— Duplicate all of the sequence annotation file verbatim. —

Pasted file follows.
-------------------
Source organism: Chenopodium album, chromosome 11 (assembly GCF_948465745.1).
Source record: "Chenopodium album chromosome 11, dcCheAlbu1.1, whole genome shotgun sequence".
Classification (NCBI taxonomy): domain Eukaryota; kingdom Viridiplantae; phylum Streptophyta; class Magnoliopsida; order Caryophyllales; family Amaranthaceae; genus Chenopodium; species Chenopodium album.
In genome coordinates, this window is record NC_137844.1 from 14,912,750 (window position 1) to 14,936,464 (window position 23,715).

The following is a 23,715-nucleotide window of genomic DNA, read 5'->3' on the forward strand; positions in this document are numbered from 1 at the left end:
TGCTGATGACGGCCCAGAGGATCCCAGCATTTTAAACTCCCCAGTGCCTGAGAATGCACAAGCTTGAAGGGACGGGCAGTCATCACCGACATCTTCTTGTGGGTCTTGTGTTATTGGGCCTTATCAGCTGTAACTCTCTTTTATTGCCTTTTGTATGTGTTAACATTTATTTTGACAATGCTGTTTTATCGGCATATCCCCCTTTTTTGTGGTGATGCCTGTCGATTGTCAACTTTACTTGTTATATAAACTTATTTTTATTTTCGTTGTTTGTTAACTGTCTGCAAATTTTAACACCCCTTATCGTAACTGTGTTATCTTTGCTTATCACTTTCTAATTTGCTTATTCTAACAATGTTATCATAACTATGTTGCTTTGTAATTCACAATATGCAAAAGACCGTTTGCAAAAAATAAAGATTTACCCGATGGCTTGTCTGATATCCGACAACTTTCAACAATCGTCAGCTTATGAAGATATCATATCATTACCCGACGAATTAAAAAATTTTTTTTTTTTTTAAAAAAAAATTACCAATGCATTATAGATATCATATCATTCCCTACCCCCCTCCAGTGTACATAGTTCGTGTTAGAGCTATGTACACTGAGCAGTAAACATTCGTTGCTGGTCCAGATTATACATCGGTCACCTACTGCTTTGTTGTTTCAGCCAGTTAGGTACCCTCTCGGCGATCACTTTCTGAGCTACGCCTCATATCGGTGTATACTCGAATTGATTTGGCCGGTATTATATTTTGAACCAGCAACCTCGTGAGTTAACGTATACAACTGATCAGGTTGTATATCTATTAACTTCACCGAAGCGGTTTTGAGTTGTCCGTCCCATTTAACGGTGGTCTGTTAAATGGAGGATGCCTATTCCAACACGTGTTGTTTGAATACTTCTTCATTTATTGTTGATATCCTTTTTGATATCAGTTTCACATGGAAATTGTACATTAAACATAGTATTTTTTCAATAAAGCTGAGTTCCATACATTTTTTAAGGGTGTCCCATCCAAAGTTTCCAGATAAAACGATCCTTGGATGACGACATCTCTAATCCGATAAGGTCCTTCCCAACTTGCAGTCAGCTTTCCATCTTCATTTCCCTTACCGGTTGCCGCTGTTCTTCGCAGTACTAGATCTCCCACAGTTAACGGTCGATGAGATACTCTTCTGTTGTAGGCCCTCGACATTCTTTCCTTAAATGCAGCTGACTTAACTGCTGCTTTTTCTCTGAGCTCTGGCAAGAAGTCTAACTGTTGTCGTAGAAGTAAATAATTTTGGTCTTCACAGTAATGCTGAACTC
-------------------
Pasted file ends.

Source organism: Chenopodium album, chromosome 11 (assembly GCF_948465745.1).
Source record: "Chenopodium album chromosome 11, dcCheAlbu1.1, whole genome shotgun sequence".
Classification (NCBI taxonomy): domain Eukaryota; kingdom Viridiplantae; phylum Streptophyta; class Magnoliopsida; order Caryophyllales; family Amaranthaceae; genus Chenopodium; species Chenopodium album.
In genome coordinates, this window is record NC_137844.1 from 14,912,750 (window position 1) to 14,936,464 (window position 23,715).

The following is a 23,715-nucleotide window of genomic DNA, read 5'->3' on the forward strand; positions in this document are numbered from 1 at the left end:
TGCTGATGACGGCCCAGAGGATCCCAGCATTTTAAACTCCCCAGTGCCTGAGAATGCACAAGCTTGAAGGGACGGGCAGTCATCACCGACATCTTCTTGTGGGTCTTGTGTTATTGGGCCTTATCAGCTGTAACTCTCTTTTATTGCCTTTTGTATGTGTTAACATTTATTTTGACAATGCTGTTTTATCGGCATATCCCCCTTTTTTGTGGTGATGCCTGTCGATTGTCAACTTTACTTGTTATATAAACTTATTTTTATTTTCGTTGTTTGTTAACTGTCTGCAAATTTTAACACCCCTTATCGTAACTGTGTTATCTTTGCTTATCACTTTCTAATTTGCTTATTCTAACAATGTTATCATAACTATGTTGCTTTGTAATTCACAATATGCAAAAGACCGTTTGCAAAAAATAAAGATTTACCCGATGGCTTGTCTGATATCCGACAACTTTCAACAATCGTCAGCTTATGAAGATATCATATCATTACCCGACGAATTAAAAAATTTTTTTTTTTTTTAAAAAAAAATTACCAATGCATTATAGATATCATATCATTCCCTACCCCCCTCCAGTGTACATAGTTCGTGTTAGAGCTATGTACACTGAGCAGTAAACATTCGTTGCTGGTCCAGATTATACATCGGTCACCTACTGCTTTGTTGTTTCAGCCAGTTAGGTACCCTCTCGGCGATCACTTTCTGAGCTACGCCTCATATCGGTGTATACTCGAATTGATTTGGCCGGTATTATATTTTGAACCAGCAACCTCGTGAGTTAACGTATACAACTGATCAGGTTGTATATCTATTAACTTCACCGAAGCGGTTTTGAGTTGTCCGTCCCATTTAACGGTGGTCTGTTAAATGGAGGATGCCTATTCCAACACGTGTTGTTTGAATACTTCTTCATTTATTGTTGATATCCTTTTTGATATCAGTTTCACATGGAAATTGTACATTAAACATAGTATTTTTTCAATAAAGCTGAGTTCCATACATTTTTTAAGGGTGTCCCATCCAAAGTTTCCAGATAAAACGATCCTTGGATGACGACATCTCTAATCCGATAAGGTCCTTCCCAACTTGCAGTCAGCTTTCCATCTTCATTTCCCTTACCGGTTGCCGCTGTTCTTCGCAGTACTAGATCTCCCACAGTTAACGGTCGATGAGATACTCTTCTGTTGTAGGCCCTCGACATTCTTTCCTTAAATGCAGCTGACTTAACTGCTGCTTTTTCTCTGAGCTCTGGCAAGAAGTCTAACTGTTGTCGTAGAAGTAAATAATTTTGGTCTTCACAGTAATGCTGAACTC